“David from England, come and drink some chai,” said a slim, tanned man sitting cross-legged on the terrace of his wooden house in Chapora, a village in northern Goa.
I was mid-way through a gap year tour of India, keen to meet curious characters and immerse myself in other cultures.
There were few more curious than Ior. Pronounced ‘Eeyore’, like the donkey, he presided over a loose community of Finns, Germans and Swedes spending their winters in Chapora and their summers in Europe. Renting a tiny room in their house, I was granted temporary membership of the group, an addition from “your tiny island,” as Ior called Britain.
Every morning we would follow Ior down to the beach for his exercise routine – a combination of yoga and martial arts – performed naked with the sun on our backs, looking out onto the tranquil Indian Ocean, before we plunged in for a swim, showered under a nearby waterfall, then ate mango and yoghurt at the local café for breakfast.
Back in Helsinki, Ior worked as a guide on the ancient Suomenlinna islands guarding the city’s bay. He spent his winter days in India researching stories from the 17th and 18th centuries, telling of the great Baltic battles and military commanders. He’d present these stories on national Finnish television and comment on national cultural life.
As night fell in Goa, Ior and his friends would dance around campfires at full moon parties, mingling with the travelling hippies and students like me, always welcoming and happy to share a bowl of rice and vegetables.
We stayed in touch and 18 months later I visited Finland, arriving by ferry from Stockholm and walking along Helsinki’s Mannerheimintie to Ior’s apartment. He was a bit agitated: his mother had recently died and he began telling expansive, mythological stories of Finland’s creation – the Leminkeinen myth – and his own role in it. We travelled to some music festivals north of Helsinki, in Puri and in Kaustenen. He was clearly famous: everyone would stop him in the street and discuss the state of the country, or his latest TV show.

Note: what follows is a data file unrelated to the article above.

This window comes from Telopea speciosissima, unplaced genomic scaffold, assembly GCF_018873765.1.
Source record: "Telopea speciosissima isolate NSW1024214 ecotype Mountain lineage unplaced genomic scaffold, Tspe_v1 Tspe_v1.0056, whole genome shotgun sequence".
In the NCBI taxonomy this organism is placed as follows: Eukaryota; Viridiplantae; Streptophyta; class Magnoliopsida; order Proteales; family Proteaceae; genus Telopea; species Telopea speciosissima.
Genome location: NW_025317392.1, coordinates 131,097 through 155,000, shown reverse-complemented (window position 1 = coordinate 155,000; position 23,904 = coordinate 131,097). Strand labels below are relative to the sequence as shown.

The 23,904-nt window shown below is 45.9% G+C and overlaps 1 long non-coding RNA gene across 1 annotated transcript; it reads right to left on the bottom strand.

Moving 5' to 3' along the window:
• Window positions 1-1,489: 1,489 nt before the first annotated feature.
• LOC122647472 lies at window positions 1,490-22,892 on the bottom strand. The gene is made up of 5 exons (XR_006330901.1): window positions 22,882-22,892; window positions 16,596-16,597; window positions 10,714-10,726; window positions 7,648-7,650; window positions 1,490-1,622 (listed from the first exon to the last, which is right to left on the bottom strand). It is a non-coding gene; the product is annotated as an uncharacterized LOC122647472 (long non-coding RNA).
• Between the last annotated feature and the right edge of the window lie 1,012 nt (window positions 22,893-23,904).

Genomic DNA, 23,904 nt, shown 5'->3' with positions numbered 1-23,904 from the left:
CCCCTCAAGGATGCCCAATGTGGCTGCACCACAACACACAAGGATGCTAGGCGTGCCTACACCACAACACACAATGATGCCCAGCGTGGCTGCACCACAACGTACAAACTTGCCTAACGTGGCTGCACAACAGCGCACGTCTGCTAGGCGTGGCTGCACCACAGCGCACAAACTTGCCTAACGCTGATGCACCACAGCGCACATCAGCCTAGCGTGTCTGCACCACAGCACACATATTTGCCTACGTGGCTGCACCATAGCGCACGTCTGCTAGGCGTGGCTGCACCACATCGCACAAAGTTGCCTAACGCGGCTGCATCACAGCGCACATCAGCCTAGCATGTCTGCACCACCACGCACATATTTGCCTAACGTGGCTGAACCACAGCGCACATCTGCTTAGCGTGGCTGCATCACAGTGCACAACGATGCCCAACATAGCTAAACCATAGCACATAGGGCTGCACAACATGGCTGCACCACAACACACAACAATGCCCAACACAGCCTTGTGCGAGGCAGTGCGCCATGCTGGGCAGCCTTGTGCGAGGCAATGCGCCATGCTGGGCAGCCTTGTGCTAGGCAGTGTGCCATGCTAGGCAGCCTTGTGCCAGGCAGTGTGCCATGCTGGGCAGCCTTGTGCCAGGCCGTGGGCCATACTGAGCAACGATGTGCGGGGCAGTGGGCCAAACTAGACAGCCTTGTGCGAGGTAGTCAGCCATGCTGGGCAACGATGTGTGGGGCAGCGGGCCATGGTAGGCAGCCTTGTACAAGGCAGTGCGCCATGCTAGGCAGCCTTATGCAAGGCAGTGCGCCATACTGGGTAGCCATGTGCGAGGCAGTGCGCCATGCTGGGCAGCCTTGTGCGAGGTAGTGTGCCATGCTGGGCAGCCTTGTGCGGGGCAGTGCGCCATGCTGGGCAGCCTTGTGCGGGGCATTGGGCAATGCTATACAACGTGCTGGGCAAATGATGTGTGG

A few years later, I returned to Helsinki to find Ior transformed into a full-on cult leader, with an international band of followers busily trying to unearth a mythical underground temple, which he said lay deep beneath the grounds of his summer house. They rented excavators and dug a large cave, falling foul of Finland’s planning laws and creating a national scandal, complete with drug busts, illegal immigration and Ior’s hare-brained mythologising. They evangelised Ior’s peculiar vision of de-industrialisation and spiritual awakening. A couple of Indian men, brought over from Goa, were treated as servants. I watched on with a mixture of amusement and horror, sure that this psychological Ponzi scheme would crash sooner or later.
It would be the last time I saw Ior. Not long after this, he was stabbed by a friend suffering a psychotic episode and paralysed. Later, his Indian servants stabbed him to death. A Finnish friend in London told me she thought he goaded them to do it, to free him at last.
I mourned the carefree, generous, welcoming soul from those gentle Goan mornings.